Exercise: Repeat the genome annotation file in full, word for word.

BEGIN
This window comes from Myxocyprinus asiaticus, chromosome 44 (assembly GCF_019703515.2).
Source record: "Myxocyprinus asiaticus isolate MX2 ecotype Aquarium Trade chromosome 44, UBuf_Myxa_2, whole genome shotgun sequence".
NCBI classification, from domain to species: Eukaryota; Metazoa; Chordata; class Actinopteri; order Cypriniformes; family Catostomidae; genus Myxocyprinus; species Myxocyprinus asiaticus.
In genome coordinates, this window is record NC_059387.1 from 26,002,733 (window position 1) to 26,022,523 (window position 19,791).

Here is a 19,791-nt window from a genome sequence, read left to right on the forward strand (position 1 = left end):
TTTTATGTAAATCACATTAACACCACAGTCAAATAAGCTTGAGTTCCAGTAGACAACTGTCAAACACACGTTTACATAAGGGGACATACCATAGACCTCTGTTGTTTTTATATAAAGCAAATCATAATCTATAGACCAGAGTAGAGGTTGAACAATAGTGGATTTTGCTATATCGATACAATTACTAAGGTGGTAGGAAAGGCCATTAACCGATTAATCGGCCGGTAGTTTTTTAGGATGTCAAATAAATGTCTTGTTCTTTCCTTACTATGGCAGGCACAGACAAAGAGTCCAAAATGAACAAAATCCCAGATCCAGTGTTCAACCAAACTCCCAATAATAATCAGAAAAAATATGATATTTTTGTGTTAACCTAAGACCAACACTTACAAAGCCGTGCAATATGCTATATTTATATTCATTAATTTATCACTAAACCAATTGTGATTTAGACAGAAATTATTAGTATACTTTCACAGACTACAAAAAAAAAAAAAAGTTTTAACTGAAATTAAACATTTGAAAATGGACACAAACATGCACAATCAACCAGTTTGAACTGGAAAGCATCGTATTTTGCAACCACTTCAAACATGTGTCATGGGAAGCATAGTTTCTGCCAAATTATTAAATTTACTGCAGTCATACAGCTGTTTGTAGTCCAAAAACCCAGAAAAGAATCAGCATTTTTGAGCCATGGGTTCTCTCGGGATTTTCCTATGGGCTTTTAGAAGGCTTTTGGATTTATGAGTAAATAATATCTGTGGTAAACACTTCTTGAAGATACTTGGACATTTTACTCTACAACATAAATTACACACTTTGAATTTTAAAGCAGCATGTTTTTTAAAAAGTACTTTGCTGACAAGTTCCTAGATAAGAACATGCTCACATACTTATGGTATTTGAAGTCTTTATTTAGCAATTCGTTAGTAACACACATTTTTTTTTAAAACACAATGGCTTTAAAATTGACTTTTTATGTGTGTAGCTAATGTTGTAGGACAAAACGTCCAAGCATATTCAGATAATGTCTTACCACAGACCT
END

This window comes from Myxocyprinus asiaticus, chromosome 44 (assembly GCF_019703515.2).
Source record: "Myxocyprinus asiaticus isolate MX2 ecotype Aquarium Trade chromosome 44, UBuf_Myxa_2, whole genome shotgun sequence".
NCBI classification, from domain to species: Eukaryota; Metazoa; Chordata; class Actinopteri; order Cypriniformes; family Catostomidae; genus Myxocyprinus; species Myxocyprinus asiaticus.
In genome coordinates, this window is record NC_059387.1 from 26,002,733 (window position 1) to 26,022,523 (window position 19,791).

Here is a 19,791-nt window from a genome sequence, read left to right on the forward strand (position 1 = left end):
TTTTATGTAAATCACATTAACACCACAGTCAAATAAGCTTGAGTTCCAGTAGACAACTGTCAAACACACGTTTACATAAGGGGACATACCATAGACCTCTGTTGTTTTTATATAAAGCAAATCATAATCTATAGACCAGAGTAGAGGTTGAACAATAGTGGATTTTGCTATATCGATACAATTACTAAGGTGGTAGGAAAGGCCATTAACCGATTAATCGGCCGGTAGTTTTTTAGGATGTCAAATAAATGTCTTGTTCTTTCCTTACTATGGCAGGCACAGACAAAGAGTCCAAAATGAACAAAATCCCAGATCCAGTGTTCAACCAAACTCCCAATAATAATCAGAAAAAATATGATATTTTTGTGTTAACCTAAGACCAACACTTACAAAGCCGTGCAATATGCTATATTTATATTCATTAATTTATCACTAAACCAATTGTGATTTAGACAGAAATTATTAGTATACTTTCACAGACTACAAAAAAAAAAAAAAGTTTTAACTGAAATTAAACATTTGAAAATGGACACAAACATGCACAATCAACCAGTTTGAACTGGAAAGCATCGTATTTTGCAACCACTTCAAACATGTGTCATGGGAAGCATAGTTTCTGCCAAATTATTAAATTTACTGCAGTCATACAGCTGTTTGTAGTCCAAAAACCCAGAAAAGAATCAGCATTTTTGAGCCATGGGTTCTCTCGGGATTTTCCTATGGGCTTTTAGAAGGCTTTTGGATTTATGAGTAAATAATATCTGTGGTAAACACTTCTTGAAGATACTTGGACATTTTACTCTACAACATAAATTACACACTTTGAATTTTAAAGCAGCATGTTTTTTAAAAAGTACTTTGCTGACAAGTTCCTAGATAAGAACATGCTCACATACTTATGGTATTTGAAGTCTTTATTTAGCAATTCGTTAGTAACACACATTTTTTTTTAAAACACAATGGCTTTAAAATTGACTTTTTATGTGTGTAGCTAATGTTGTAGGACAAAACGTCCAAGCATATTCAGATAATGTCTTACCACAGACCT